Exciting Adirondack Opportunities for Big Atlas Weekend


Matthew Medler
 

Hi All,

If you're interested in participating in the upcoming Big Atlas Weekend, and you also like to travel to the Adirondacks each summer to enjoy that region's specialty breeders, we have a couple of exciting trip ideas to share!

The first-ever Big Atlas Weekend will be held next weekend, June 25-27, and offers a variety of ways to participate and be eligible to win exciting prizes from the Cornell Lab's Bird Academy. Some of the goals of the Big Atlas Weekend are to: encourage visits to priority blocks that are currently unvisited; increase coverage in priority blocks with only a few hours of coverage; and highlight the importance of nocturnal visits to priority blocks. 

The Moose River Plains in Hamilton County offer outstanding boreal birding opportunities for species like Boreal Chickadee, Canada Jay, Black-backed Woodpecker, Swainson's Thrush, and more. The Moose River Plains are also home to several priority atlas blocks that are completely unvisited or have just a few hours of effort after Atlas Year 1. There are over 100 primitive campsites in the area, so if you enjoy camping and birding, this is a great place to go. Note that these campsites are all available on a first-come first-served basis. There is also lodging available in nearby Inlet and Old Forge.

The DEC website has detailed information about the Moose River Plains here:

There are two unvisited priority blocks accessible from the main Limekiln Lake-Cedar River Road (a.k.a. the Moose River Plains Road) that traverses the area: Wakely Mountain CE and Mount Tom CE. This road also passes through the Snowy Mountain NW priority block, which is in need of additional diurnal effort (and nocturnal effort).

The popular Ferd's Bog birding hotspot is located a short distance from the Moose River Plains. Ferd's Bog is not located in a priority block, but if you're spending the weekend in the area, it's always worth a visit!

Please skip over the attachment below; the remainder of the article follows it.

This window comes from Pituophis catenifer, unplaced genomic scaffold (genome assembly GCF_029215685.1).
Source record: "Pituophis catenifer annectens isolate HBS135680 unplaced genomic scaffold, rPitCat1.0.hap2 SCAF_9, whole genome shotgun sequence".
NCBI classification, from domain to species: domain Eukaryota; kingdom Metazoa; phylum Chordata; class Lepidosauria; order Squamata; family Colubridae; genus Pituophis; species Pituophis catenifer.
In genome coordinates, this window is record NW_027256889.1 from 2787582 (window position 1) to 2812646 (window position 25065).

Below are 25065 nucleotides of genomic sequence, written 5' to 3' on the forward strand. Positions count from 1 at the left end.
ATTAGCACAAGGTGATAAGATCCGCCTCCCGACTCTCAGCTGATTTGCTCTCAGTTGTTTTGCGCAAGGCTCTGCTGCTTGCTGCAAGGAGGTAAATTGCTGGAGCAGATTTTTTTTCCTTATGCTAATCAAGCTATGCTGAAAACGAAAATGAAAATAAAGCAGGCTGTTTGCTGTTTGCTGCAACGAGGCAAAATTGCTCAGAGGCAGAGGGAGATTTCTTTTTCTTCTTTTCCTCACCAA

The Nature Conservancy's Spring Pond Bog Preserve is one of the crown jewels of the Adirondacks. It is one of the last strongholds of Spruce Grouse in New York State, and it also hosts other special boreal breeding species like Boreal Chickadee, Black-backed Woodpecker, Canada Jay, Yellow-bellied Flycatcher, and Palm Warbler. Special permission is required to visit the preserve. To request a guest pass, please email adirondacks@.... Due to COVID-19 office closures, TNC's response may be delayed, so be sure to contact them as far in advance as possible.

A good portion of the Spring Pond Bog Preserve lies within the unvisited Derrick NW priority block. If you plan a trip to the preserve for atlasing and birding purposes, please be sure to pay careful attention to block boundaries and strive to create either stationary counts or short traveling checklists to make sure that all observations from a checklist fall within a single atlas block.

Spring Pond Bog is located a bit north of the Village of Tupper Lake, which offers restaurants and a few lodging options. The village is also located in the Tupper Lake NW priority block, so if you spend any time there, be sure to submit some checklists and keep an eye out for opportunities to confirm common species.

There are also two major DEC campgrounds in the Spring Pond Bog / Tupper Lake area: Rollins Pond and Fish Creek Pond. These two campgrounds both require reservations through the Reserve America website. The Rollins Pond campground is located in the Derrick CE priority block, so a weekend of camping at Rollins Pond and birding at Rollins Pond and Spring Pond Bog could yield excellent birding and a great contribution to atlas efforts!

If you have any questions about Big Atlas Weekend, or if you make plans to visit either of the areas that we've highlighted above, please email us at nybba3.northern@....

Good birding,
Matt Medler, Jeff Bolsinger, and Tom Wheeler
Atlas Regional Co-coordinators for Northern New York